A Red to Chill

It‘s the middle of June, temperatures are rising and I really can believe that summer is here at last.  We even enjoyed dinner outside on our terrace last night.  With this weather, we switch to lighter meals and the question always arises: what do we drink with them?  Something chilled, of course. 

Plenty of choice among the whites – almost any of them would benefit from half an hour in the fridge although I tend to avoid anything too oaky or rich, both of which are likely to overpower the food.  Then there’s rosé; we drink it year round, but it’s especially good with summer dishes.  The Hungarian example I blogged about last time would be ideal or we drank one from Camel Valley vineyard in Cornwall recently which was also delicious.  But how about a red to chill? 

The options here are much more limited but my no.1 pick would be Beaujolais.  Although all red Beaujolais is made with the same single grape variety, Gamay, the styles and qualities can vary enormously.  The bottles you see most frequently on the shelves are from Georges Duboeuf with their pretty flower-patterned labels – always reliable and very drinkable.

For a step up in quality, look for wines labelled ‘Beaujolais-Villages’ or from one of the 10 named villages (see below), which are from the best sites in the region and are generally more complex and characterful than plain Beaujolais. There are many excellent producers in the area.  One of my favourites is Jean-Marc Burgaud who has vineyards in the villages of Morgon, Régnié and Lantignié (the wines from the latter have to be labelled as Beaujolais Villages).  The Wine Society stock the Morgon at £13.95 and the Régnié is £1 cheaper.

The Morgon is lovely but richer and more intense and, perhaps, better suited to autumn or even winter drinking so the Régnié is the one to choose for chilling.  It boasts attractive black berry fruits and a slight smokiness, quite low tannin, as is typical for a Beaujolais and a really long, savoury finish.  Perfect with salads and lighter summer dishes and always worth trying if you want to pair a red with a fish dish.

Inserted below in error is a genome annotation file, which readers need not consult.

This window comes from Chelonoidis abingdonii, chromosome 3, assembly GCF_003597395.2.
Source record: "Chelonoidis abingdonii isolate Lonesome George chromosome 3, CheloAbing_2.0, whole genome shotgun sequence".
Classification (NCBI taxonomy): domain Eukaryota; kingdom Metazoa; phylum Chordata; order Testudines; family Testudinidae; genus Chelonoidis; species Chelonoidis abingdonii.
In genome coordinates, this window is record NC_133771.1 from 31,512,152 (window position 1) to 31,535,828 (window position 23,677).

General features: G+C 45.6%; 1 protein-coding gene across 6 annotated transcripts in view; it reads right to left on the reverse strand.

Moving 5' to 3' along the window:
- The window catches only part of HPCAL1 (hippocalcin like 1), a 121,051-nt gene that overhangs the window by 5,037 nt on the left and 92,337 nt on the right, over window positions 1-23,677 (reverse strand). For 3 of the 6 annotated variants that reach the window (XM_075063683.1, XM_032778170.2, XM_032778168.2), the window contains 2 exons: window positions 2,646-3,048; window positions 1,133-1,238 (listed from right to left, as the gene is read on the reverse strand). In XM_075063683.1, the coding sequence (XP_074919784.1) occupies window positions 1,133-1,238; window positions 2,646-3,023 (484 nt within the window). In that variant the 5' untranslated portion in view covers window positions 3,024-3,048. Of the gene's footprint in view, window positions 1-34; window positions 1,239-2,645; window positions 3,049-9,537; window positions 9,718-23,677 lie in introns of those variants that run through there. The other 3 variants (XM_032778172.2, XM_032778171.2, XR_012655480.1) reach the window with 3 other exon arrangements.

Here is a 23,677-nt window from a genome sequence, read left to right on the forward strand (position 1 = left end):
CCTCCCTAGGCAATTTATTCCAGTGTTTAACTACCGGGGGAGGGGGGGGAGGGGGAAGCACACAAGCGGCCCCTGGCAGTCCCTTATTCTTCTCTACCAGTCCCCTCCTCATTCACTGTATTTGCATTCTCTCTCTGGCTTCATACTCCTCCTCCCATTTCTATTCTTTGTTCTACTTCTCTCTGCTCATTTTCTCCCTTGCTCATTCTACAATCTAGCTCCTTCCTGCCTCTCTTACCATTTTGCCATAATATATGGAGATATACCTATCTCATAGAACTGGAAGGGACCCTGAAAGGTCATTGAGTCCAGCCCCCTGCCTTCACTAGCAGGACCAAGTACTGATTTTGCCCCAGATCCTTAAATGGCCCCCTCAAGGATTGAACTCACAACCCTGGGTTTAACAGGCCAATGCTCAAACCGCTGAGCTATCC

And finally, for those who are interested, the 10 named villages – all slightly different in style – are: Brouilly, Côtes de Brouilly, Chenas, Chiroubles, Fleurie, Julienas, Morgon, Moulin-a-Vent, Régnié, Saint-Amour.


East or West?

It’s become popular in the media these days to talk about a ‘North/South divide’ in England, contrasting the poorer north with the richer south.  It’s an interesting idea with some truth in it, although it’s not really as simple as that.

But I have a contrast of my own to put forward: in wine terms, the east/west split in Europe – between the unfashionable east (Germany, Hungary, Greece and the Baltic countries) as opposed to the fashionable west (principally France and Spain) with Italy lying somewhere in the middle.

For those willing to explore, there are some real delights to be found among the unfashionable – and, because the wines are generally less well-known, a few bargains, too.

Take the delightful St Donat Tihany Rosé from Hungary, for example (Novel Wines, £11.49).  The pretty pale pink shade suggests a subtle, even neutral flavoured wine, but the colour is deceptive in that there is plenty of character in this delicious, dry rosé, a blend of Syrah, Merlot and the local speciality, Kekfrankos.

Grown in the Lake Balaton area in the west of Hungary, the vines benefit from 2 natural features: the influence of the lake moderating the climate and the low-fertility volcanic soil which limits the grape yield and so intensifies the flavours. The wine is completely unoaked to preserve its fruity character but then spends six months on its lees for extra texture and flavour.

The result is fresh and lively, full of red fruit flavours, particularly crushed strawberries, crisp, but with enough body to make it surprisingly food-friendly – a garlicky fish stew with tomatoes springs to mind.

Finally, a word about Novel Wines, from whom I bought this wine.  They are a relatively young (started in 2016) Bath-based company who specialise in wines from smaller producers mainly from across central and eastern Europe (especially Hungary), but also have an interesting selection of English wines. If you are interested in exploring the unusual, you can find them at www.novelwines.co.uk and they will deliver.